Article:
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Stalin pp 264-290 | Cite as

Generalissimus

  • Robert H. McNeal
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Part of the St Antony’s book series

Abstract

Victory over Germany and Japan brought Stalin various personal rewards, apart from the vast increase in the power of the Soviet Union. There was a triumphal parade on Red Square, the planning of which he personally initiated, instructing Zhukov to appear on horseback in the interests of tradition. There were more medals to add to his substantial collection: the Order of Victory, another Hero of the Soviet Union with the Order of Lenin and a Gold Star. Although he was to be embalmed wearing numerous medals, Stalin while alive customarily displayed only a single Hero of the Soviet Union award. The most elevated of all his new honours was a specially created military rank, ‘generalissimus’ — ‘the superlative general’. This dignity was proposed by his commanders at a banquet following the victory parade, with what inspiration one cannot say. At least he exercised some restraint in the design of the uniform of the new rank. Marshal Shtemenko relates that he once called on Stalin’s office and found in the waiting-room the commander of the intendancy of the Red Army, wearing an archaic costume in the style of Kutuzov, with a high collar and gold stripes on the trousers. This was somebody’s proposed design for Generalissimus Stalin, who, on seeing it, asked, ‘Who got you dressed up like that?’ On learning what was going on, he sensibly decided to stick to the existing uniform of a marshal, simply adding a new shoulder insignia.1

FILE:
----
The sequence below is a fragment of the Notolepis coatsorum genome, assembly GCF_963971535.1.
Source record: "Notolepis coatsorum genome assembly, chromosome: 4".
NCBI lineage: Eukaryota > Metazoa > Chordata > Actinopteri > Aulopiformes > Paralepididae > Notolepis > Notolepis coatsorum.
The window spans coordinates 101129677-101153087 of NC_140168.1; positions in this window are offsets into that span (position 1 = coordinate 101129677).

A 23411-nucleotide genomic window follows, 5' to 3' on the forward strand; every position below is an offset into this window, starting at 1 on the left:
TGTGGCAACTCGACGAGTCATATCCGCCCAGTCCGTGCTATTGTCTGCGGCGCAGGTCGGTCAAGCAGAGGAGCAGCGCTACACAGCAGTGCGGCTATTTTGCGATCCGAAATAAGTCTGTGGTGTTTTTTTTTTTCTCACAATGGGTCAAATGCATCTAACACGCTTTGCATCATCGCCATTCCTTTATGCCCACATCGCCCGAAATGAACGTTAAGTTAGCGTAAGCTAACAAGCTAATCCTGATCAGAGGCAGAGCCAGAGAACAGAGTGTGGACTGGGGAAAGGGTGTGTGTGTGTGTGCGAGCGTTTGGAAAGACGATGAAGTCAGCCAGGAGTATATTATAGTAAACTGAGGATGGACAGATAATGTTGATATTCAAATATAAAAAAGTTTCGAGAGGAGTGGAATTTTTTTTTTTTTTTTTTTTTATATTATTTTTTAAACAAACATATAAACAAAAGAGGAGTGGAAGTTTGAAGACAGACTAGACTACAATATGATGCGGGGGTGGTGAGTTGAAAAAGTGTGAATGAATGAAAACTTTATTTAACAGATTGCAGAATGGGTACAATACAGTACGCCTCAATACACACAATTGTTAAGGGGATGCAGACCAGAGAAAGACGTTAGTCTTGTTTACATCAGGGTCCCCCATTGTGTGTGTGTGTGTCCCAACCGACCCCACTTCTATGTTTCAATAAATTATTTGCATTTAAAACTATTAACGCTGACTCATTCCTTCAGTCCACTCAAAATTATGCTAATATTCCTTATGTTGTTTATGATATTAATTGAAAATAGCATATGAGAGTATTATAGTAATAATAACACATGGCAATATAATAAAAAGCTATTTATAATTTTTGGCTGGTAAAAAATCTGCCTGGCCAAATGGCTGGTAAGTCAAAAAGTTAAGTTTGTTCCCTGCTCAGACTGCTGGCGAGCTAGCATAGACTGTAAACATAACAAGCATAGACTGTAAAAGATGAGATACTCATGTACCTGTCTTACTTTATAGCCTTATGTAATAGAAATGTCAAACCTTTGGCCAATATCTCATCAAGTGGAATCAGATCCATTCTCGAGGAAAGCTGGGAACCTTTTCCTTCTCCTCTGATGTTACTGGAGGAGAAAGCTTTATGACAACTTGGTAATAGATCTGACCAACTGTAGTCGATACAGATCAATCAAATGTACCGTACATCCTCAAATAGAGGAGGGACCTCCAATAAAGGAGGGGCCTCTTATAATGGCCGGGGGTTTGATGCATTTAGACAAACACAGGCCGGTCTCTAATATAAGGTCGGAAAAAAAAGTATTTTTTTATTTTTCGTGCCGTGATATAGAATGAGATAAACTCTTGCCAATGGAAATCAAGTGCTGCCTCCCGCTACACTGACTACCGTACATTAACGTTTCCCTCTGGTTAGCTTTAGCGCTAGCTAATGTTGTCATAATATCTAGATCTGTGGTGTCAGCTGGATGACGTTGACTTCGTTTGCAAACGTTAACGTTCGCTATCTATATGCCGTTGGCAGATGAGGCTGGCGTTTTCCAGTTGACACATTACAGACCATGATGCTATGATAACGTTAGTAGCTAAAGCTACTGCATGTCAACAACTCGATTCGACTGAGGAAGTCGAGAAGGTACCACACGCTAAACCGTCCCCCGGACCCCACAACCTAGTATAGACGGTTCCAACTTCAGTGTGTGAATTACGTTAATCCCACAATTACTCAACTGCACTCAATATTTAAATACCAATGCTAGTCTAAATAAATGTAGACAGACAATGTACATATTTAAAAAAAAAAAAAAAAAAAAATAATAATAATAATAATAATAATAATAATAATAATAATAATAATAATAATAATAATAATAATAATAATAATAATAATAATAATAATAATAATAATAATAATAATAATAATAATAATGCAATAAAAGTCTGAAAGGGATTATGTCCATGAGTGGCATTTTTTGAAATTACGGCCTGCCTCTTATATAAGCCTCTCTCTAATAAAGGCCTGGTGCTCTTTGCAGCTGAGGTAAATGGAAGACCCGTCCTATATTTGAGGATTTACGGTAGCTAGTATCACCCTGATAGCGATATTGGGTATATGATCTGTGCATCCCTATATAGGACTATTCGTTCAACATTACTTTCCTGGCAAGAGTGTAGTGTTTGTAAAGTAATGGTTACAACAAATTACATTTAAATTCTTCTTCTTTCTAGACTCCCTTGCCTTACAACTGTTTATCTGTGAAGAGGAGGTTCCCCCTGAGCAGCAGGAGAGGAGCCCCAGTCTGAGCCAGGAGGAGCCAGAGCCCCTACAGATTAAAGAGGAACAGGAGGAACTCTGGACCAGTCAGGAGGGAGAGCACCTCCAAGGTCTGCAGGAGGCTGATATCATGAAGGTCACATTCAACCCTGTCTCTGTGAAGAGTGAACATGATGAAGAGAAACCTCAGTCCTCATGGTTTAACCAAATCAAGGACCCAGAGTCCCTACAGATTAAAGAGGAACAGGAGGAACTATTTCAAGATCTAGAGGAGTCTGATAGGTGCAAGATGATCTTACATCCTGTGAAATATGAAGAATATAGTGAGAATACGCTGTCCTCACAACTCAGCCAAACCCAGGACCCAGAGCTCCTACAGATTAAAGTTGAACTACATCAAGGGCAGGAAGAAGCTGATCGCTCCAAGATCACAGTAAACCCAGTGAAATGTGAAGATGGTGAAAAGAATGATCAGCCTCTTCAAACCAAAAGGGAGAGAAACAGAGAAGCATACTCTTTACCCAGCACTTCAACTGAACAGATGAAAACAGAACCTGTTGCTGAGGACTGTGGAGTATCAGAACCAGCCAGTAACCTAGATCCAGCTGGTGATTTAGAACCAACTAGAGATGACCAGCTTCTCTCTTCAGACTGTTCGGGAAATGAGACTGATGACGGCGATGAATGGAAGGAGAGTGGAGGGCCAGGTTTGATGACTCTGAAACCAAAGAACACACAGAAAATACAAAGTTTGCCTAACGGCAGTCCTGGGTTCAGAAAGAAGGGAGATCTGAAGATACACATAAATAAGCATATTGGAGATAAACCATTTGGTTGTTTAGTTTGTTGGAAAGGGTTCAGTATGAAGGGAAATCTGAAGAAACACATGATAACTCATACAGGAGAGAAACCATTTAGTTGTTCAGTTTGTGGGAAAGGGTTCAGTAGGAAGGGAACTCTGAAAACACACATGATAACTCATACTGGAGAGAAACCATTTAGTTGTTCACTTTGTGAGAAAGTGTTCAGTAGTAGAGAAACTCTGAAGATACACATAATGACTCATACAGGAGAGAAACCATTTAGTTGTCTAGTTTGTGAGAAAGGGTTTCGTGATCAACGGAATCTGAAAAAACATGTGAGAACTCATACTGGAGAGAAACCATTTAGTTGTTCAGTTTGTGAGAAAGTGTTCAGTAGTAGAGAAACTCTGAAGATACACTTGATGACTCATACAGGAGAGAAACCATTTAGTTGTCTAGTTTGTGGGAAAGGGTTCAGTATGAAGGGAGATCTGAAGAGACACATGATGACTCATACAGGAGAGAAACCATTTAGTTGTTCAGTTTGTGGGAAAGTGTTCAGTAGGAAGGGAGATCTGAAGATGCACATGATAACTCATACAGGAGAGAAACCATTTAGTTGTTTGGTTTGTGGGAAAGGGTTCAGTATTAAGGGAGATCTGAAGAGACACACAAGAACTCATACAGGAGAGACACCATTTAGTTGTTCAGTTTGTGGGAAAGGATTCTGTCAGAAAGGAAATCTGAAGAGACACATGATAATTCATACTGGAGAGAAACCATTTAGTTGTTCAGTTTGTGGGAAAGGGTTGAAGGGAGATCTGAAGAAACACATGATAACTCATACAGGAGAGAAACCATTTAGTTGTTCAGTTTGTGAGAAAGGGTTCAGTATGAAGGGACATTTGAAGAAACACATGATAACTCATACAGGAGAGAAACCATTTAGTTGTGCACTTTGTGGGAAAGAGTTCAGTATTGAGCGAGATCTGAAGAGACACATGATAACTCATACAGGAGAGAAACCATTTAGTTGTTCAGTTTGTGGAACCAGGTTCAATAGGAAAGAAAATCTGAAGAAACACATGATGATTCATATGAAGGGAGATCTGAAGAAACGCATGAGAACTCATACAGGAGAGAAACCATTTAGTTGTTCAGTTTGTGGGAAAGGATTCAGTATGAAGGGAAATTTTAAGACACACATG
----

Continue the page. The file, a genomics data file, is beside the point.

Keywords

Communist Party Central Committee Foreign Minister Communist State Party Congress 
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Notes

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Copyright information

© Robert H. McNeal 1988

Authors and Affiliations

  • Robert H. McNeal
    • 1
  1. 1.University of MassachusettsAmherstUSA

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